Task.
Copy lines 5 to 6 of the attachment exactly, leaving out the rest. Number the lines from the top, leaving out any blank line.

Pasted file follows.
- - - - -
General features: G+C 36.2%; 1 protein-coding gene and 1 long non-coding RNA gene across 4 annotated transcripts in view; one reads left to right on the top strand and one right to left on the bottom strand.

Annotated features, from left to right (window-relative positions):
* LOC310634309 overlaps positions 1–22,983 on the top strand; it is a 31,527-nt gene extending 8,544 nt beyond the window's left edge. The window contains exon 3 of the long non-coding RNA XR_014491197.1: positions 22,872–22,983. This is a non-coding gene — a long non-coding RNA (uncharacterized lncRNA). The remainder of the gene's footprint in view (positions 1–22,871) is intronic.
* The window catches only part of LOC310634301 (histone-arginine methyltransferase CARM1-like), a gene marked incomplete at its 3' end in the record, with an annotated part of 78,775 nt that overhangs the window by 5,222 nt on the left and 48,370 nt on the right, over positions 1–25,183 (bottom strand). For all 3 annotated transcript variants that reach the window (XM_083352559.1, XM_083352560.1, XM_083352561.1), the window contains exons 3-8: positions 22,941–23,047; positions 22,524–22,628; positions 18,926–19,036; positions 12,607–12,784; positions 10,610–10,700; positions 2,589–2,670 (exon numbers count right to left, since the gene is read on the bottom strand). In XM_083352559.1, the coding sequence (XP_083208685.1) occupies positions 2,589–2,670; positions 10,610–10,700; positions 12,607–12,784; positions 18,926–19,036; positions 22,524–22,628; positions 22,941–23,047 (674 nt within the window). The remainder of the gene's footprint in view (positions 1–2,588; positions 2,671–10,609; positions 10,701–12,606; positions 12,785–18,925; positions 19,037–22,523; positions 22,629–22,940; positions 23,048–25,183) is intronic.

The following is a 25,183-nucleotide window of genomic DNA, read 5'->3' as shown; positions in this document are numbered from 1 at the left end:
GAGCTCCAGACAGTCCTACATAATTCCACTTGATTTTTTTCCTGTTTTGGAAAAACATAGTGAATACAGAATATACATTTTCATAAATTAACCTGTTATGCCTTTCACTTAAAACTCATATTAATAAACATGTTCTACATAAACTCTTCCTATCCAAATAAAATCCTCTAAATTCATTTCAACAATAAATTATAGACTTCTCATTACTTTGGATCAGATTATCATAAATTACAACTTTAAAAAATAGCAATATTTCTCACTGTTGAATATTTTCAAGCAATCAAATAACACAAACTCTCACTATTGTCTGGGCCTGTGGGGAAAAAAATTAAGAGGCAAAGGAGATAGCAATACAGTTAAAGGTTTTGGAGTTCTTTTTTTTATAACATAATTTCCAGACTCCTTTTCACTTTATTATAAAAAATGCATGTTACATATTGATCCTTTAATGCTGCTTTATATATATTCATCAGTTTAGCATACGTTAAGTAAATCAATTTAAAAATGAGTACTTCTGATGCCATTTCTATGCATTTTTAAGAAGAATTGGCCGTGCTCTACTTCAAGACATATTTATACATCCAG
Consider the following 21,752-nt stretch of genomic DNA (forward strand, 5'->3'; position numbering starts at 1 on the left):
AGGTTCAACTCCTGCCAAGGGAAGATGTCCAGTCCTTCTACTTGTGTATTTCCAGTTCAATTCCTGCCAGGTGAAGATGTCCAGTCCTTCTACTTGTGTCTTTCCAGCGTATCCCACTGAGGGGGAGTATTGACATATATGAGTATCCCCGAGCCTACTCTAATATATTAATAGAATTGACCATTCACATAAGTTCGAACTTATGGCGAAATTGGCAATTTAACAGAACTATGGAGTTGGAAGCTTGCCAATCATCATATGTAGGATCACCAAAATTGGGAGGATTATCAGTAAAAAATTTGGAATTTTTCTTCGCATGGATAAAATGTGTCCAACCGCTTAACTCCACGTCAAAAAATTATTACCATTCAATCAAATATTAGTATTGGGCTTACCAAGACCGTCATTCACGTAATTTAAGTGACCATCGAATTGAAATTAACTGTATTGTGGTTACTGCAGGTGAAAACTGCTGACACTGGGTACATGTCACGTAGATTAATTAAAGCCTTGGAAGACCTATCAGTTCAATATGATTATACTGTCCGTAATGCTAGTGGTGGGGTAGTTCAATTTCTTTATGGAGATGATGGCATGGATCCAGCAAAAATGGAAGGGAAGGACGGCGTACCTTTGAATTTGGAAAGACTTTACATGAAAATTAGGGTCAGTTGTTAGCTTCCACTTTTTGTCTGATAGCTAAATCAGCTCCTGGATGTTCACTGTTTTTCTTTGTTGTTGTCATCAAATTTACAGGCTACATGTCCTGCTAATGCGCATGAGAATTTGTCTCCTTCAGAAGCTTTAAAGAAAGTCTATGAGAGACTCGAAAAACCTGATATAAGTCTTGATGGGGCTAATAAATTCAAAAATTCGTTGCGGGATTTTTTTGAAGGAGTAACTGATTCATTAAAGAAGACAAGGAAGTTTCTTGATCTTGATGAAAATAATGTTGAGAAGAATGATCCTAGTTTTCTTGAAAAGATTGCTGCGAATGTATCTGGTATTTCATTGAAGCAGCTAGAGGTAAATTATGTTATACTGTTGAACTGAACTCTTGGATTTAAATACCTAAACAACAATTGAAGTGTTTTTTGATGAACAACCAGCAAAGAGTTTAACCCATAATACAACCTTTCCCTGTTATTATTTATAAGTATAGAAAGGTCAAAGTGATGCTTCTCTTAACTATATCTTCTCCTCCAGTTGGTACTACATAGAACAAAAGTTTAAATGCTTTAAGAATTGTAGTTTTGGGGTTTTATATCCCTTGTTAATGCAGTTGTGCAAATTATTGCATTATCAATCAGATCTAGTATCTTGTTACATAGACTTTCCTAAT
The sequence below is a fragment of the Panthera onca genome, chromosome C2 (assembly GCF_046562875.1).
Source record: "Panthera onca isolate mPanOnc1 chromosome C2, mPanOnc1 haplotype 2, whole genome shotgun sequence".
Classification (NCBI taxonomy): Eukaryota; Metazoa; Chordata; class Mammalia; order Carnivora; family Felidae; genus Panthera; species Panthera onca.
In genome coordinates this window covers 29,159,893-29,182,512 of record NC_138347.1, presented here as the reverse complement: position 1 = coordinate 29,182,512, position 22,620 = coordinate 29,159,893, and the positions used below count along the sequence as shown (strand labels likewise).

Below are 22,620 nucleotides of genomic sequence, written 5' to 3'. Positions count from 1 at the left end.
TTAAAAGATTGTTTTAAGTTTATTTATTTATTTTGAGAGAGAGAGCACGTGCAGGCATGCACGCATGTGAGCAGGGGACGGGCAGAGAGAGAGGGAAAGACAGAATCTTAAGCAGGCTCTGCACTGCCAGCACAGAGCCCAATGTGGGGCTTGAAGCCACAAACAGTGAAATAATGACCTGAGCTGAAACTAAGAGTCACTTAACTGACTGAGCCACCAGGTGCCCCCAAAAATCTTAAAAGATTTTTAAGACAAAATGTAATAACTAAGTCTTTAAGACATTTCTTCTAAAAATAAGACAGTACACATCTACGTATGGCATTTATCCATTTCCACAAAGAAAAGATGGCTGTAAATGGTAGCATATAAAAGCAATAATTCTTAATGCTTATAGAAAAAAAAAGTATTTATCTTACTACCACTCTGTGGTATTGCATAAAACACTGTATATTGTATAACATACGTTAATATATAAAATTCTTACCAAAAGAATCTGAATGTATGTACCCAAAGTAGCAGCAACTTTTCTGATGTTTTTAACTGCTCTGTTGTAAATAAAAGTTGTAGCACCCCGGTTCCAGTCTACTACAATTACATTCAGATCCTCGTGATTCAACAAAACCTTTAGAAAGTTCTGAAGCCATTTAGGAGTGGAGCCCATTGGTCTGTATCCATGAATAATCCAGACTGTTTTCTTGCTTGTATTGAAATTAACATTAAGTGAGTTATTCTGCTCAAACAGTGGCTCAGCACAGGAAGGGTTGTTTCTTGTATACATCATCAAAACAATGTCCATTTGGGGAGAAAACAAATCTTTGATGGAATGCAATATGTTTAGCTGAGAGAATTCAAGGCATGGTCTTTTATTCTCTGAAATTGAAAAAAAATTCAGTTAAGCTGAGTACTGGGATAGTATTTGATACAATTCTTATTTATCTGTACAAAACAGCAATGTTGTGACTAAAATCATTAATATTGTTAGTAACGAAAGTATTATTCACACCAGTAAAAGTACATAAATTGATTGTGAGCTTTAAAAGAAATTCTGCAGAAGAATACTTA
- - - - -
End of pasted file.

The following is a 25,183-nucleotide window of genomic DNA, read 5'->3' as shown; positions in this document are numbered from 1 at the left end:
GAGCTCCAGACAGTCCTACATAATTCCACTTGATTTTTTTCCTGTTTTGGAAAAACATAGTGAATACAGAATATACATTTTCATAAATTAACCTGTTATGCCTTTCACTTAAAACTCATATTAATAAACATGTTCTACATAAACTCTTCCTATCCAAATAAAATCCTCTAAATTCATTTCAACAATAAATTATAGACTTCTCATTACTTTGGATCAGATTATCATAAATTACAACTTTAAAAAATAGCAATATTTCTCACTGTTGAATATTTTCAAGCAATCAAATAACACAAACTCTCACTATTGTCTGGGCCTGTGGGGAAAAAAATTAAGAGGCAAAGGAGATAGCAATACAGTTAAAGGTTTTGGAGTTCTTTTTTTTATAACATAATTTCCAGACTCCTTTTCACTTTATTATAAAAAATGCATGTTACATATTGATCCTTTAATGCTGCTTTATATATATTCATCAGTTTAGCATACGTTAAGTAAATCAATTTAAAAATGAGTACTTCTGATGCCATTTCTATGCATTTTTAAGAAGAATTGGCCGTGCTCTACTTCAAGACATATTTATACATCCAG